Yesterday I told you about an English lesson I heard on the radio…
To cut a long story short… the ‘English lesson’ on the radio was the opposite of helpful.
The hosts of the radio show taught useless and uncommon vocabulary and called it ‘advanced English’.
I received a few emails in response…
One person wasn’t happy that I called some vocabulary useless… but most other people agreed with me.
Here’s what one of my The Difference students said:
“By the way, I loved your last email: we learners really need a skilled researcher who knows our environment and our most useful chunks and phrases so that, with your help, we can master those first.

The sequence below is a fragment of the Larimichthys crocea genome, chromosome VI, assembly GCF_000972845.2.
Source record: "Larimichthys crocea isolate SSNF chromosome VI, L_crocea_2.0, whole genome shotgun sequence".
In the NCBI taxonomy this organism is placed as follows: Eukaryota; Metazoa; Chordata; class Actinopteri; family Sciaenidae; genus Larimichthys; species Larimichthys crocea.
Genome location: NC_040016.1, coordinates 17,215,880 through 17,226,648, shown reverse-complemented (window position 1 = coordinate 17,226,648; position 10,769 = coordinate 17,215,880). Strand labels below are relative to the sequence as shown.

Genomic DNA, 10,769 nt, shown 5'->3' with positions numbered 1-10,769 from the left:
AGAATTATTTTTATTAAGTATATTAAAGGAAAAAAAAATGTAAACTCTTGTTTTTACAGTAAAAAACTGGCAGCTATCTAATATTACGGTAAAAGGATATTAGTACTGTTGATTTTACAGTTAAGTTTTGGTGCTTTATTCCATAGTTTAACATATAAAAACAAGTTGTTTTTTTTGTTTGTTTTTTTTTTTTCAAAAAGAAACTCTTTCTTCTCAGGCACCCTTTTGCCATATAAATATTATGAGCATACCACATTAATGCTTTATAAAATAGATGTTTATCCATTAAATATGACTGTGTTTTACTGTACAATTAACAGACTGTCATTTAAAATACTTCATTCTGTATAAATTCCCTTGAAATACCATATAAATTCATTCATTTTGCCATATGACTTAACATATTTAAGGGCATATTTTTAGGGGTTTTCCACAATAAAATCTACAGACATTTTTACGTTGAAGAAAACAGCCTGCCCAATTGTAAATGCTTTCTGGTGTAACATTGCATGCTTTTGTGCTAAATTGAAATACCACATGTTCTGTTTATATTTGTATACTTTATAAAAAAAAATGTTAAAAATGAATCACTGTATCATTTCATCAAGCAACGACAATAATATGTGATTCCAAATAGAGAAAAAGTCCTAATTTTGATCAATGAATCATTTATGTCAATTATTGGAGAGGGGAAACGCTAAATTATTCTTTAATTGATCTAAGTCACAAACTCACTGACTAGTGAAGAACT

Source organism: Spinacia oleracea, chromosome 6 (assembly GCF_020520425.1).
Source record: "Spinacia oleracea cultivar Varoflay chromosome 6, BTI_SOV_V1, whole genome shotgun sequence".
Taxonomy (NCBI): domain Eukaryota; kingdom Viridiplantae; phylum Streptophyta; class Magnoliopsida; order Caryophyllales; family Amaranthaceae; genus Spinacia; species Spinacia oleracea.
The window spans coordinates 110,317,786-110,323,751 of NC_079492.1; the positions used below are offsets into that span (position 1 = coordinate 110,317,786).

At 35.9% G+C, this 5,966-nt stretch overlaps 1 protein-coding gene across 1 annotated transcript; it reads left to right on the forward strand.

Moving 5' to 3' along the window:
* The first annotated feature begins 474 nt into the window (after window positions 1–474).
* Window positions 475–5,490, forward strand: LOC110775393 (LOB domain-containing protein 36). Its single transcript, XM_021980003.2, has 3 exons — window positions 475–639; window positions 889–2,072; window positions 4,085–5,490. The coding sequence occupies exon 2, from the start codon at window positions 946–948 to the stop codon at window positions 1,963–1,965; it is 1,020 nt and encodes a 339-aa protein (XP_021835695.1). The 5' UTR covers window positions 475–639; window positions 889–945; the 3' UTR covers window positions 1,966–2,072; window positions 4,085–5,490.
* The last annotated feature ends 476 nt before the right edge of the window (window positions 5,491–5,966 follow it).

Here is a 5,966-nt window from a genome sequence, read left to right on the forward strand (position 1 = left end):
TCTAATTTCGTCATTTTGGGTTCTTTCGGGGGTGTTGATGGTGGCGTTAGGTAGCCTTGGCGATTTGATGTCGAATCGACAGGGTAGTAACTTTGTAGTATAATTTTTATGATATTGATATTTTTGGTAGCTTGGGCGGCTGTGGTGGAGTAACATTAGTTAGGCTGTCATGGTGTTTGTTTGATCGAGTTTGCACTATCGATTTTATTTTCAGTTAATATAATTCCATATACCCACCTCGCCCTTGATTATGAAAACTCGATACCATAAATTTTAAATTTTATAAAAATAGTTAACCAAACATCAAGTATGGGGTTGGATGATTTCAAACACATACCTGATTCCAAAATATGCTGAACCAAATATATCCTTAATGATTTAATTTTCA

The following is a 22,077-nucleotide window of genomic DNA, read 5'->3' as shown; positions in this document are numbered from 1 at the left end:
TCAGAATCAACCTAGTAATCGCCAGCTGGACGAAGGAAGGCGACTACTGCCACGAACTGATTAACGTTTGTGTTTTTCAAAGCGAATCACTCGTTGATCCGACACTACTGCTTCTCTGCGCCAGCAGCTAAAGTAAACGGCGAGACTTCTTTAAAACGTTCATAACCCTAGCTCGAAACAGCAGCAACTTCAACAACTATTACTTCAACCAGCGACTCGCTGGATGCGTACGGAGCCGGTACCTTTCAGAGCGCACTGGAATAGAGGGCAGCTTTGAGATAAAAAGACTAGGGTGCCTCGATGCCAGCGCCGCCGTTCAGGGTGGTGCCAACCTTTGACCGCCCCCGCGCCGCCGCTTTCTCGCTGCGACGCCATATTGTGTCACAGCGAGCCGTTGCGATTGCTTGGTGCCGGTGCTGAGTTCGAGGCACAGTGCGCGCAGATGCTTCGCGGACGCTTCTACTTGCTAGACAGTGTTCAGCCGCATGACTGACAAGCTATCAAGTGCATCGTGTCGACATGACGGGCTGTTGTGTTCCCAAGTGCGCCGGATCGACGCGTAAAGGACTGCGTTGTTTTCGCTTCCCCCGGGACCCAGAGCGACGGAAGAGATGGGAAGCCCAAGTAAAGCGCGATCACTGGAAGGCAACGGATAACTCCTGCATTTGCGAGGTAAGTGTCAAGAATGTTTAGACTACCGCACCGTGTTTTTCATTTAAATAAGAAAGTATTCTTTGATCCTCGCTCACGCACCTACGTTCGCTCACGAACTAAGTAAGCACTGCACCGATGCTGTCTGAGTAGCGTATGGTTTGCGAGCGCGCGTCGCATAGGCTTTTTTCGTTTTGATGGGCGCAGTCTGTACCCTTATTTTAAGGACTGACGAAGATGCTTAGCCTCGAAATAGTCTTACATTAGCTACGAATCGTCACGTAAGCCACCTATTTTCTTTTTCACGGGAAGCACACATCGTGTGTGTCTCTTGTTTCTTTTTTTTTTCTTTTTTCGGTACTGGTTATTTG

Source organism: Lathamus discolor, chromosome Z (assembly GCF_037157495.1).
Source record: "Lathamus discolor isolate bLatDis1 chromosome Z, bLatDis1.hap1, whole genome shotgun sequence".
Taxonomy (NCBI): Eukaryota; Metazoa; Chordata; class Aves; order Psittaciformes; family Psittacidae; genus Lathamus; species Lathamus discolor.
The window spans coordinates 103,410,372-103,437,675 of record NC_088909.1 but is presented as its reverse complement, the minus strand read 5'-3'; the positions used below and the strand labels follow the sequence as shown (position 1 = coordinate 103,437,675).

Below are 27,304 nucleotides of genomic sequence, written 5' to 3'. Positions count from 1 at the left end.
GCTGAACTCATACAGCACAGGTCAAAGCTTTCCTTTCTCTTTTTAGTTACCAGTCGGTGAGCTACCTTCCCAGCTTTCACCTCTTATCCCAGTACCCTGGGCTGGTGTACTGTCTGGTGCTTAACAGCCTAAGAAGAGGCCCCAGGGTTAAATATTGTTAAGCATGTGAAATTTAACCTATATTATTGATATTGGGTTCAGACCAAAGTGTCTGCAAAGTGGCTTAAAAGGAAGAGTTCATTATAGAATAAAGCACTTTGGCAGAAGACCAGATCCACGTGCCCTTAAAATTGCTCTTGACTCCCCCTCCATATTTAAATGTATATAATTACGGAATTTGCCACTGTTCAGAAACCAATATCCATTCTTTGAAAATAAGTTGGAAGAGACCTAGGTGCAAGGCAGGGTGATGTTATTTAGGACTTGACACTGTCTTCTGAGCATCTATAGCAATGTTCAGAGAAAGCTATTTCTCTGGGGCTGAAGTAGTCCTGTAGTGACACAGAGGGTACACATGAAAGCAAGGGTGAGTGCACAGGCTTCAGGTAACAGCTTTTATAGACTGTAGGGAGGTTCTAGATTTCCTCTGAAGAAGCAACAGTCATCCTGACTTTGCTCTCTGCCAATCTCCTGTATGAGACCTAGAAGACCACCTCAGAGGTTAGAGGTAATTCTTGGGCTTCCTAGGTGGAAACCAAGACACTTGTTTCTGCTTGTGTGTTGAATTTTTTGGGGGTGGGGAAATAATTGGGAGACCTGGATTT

Then we can build up on them with you or even on our own. Starting small and working our way up to fluency … there’s no need to wait for New Year’s Eve to make a good resolution, is there?”
I couldn’t have said it better myself.
For a lot of people, finding useful English to learn is the most difficult part. A lot of English learners waste their time trying to learn everything.
Instead, you’d improve faster if you focused on learning the building blocks of conversation: the most common chunks and phrases.
If you focused on making these common chunks and phrases a part of you, you would notice that speaking English is a lot easier than it used to be.
Like my student said, a skilled researcher makes this process much easier and much faster because they understand the situations where you’ll need to use English.
English For Study
Ps. I didn’t forget about my turtle story. A little update: today we took her to a charity funded animal hospital. She’ll stay there until she gets better. Here’s a short video I took today.